Future Now: You Can Get A 3D Printed Robot Eye
Ever considered what life could be like if you there were robotic enhancements available for your body? Fascinated with the idea of being part cyborg or machine? The possibility of that becoming a reality is closer than you might think. Researchers have managed to utilize 3D printing technology to engineer a functional bionic eye.
Pushing The Limits Of 3D Printing
Thanks to continuing developments in 3D printing technology, creating bionic eyes to restore sight shows promise. The technology is still in its early stages of development. But, the University of Minnesota has successfully used 3D printing to create a synthetic eye that can detect light.
Through a complex process, a bionic eye containing photodetectors is created within the span of an hour. Photosensors are useful for human-made eyes. They can be adjusted for a custom fit and are sensitive to capturing light and visuals.
Humans And Technology Meld As One
Humans may not be able to outfit their body with 3D printed appendages and organs just yet, but the potential is there. Problems with the eye, such as age-related macular degeneration are propelling the development of working technological solutions via 3D printing.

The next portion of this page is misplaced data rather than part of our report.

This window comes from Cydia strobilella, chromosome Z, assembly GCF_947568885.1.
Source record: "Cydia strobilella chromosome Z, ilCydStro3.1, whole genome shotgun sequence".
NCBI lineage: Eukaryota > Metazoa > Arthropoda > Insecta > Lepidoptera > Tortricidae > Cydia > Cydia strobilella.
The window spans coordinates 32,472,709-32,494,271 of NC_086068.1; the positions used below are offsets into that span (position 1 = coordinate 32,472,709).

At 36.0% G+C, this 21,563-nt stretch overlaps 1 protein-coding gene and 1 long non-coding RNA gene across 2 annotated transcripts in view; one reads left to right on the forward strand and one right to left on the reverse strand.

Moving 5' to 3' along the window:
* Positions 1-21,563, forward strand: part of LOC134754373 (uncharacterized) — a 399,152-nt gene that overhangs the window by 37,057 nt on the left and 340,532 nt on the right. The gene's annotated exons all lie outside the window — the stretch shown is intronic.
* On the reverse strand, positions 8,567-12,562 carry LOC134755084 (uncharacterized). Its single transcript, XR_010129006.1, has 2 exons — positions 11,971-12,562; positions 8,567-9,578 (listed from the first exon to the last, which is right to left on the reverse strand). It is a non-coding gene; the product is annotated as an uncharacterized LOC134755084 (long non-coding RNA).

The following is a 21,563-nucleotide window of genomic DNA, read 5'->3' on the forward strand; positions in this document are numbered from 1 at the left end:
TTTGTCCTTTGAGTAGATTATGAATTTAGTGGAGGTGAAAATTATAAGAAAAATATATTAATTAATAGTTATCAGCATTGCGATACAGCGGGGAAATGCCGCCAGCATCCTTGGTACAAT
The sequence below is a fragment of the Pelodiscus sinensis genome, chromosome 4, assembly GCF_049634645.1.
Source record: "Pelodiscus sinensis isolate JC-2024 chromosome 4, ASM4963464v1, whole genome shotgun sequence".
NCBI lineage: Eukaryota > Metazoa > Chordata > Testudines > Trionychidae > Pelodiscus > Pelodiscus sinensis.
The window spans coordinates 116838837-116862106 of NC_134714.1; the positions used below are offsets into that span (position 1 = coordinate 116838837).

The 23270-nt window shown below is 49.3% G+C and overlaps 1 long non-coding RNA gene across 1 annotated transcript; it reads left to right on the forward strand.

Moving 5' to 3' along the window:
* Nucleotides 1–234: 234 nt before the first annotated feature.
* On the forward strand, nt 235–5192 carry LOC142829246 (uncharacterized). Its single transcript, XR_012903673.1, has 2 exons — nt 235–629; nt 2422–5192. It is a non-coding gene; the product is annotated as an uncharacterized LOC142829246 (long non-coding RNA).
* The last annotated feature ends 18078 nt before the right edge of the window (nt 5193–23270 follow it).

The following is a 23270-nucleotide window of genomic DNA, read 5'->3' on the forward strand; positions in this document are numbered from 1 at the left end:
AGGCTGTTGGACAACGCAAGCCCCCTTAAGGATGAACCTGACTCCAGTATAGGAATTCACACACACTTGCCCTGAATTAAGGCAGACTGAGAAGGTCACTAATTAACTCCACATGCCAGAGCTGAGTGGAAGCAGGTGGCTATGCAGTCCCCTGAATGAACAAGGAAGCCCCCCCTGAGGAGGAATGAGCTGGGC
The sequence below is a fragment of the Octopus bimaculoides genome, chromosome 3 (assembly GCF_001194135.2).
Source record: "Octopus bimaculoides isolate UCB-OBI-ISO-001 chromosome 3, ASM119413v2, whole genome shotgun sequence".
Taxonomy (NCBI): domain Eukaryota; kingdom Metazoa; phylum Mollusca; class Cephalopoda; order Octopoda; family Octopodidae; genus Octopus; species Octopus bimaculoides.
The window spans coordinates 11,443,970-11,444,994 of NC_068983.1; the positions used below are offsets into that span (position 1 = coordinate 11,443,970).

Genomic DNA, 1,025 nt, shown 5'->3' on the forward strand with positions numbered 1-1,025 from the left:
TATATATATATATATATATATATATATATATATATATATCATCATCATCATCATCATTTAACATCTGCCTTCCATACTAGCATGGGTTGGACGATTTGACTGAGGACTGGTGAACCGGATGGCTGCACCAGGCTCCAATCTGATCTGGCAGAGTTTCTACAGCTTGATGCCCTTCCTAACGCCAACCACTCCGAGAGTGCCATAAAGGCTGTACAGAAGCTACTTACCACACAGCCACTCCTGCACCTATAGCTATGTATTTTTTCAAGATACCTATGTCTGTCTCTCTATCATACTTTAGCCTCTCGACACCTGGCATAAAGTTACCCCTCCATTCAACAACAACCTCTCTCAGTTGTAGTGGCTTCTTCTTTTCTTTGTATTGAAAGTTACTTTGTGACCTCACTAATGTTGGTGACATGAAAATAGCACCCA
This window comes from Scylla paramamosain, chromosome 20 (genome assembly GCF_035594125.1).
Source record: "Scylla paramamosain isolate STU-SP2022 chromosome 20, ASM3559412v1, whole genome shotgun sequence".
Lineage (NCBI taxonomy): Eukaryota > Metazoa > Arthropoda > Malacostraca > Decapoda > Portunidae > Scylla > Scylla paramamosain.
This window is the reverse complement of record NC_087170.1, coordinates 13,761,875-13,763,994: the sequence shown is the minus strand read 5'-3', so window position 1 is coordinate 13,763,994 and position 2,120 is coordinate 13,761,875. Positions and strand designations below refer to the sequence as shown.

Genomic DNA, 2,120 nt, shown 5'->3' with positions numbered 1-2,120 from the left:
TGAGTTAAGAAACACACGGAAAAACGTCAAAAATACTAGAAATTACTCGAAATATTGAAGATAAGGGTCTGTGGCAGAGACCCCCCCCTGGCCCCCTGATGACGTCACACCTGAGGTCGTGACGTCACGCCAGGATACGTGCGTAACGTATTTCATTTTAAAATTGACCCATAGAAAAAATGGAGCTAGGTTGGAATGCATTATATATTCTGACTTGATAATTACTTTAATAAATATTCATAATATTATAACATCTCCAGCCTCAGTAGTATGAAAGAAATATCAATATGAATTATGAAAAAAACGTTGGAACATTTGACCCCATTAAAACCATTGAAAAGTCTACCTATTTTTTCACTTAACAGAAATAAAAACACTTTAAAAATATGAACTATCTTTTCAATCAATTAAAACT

Instead of reliance on eye donation banks and transplants to save one’s vision, patients who need to replace an eye or a retina may one day be able to have it printed on demand. However, researchers are still in the most primitive stages of experimenting with bionic eyes and limited functioning.
Future Options To Restore Sight
Advancements in medicine and technology have come a long way. In 2015, octagenarian Ray Flynn made history, upon receiving a working retinal implant. Flynn had been suffering from age-related macular degeneration, which caused many mundane tasks to be a struggle. Medical technology helped return the gift of sight.
For years, people with degenerative eye conditions have had to learn to live with vision impairment in varying degrees. As progression in 3D printing pushes the envelope of what’s possible, access to highly functional implants and prosthetics may soon be the new normal.
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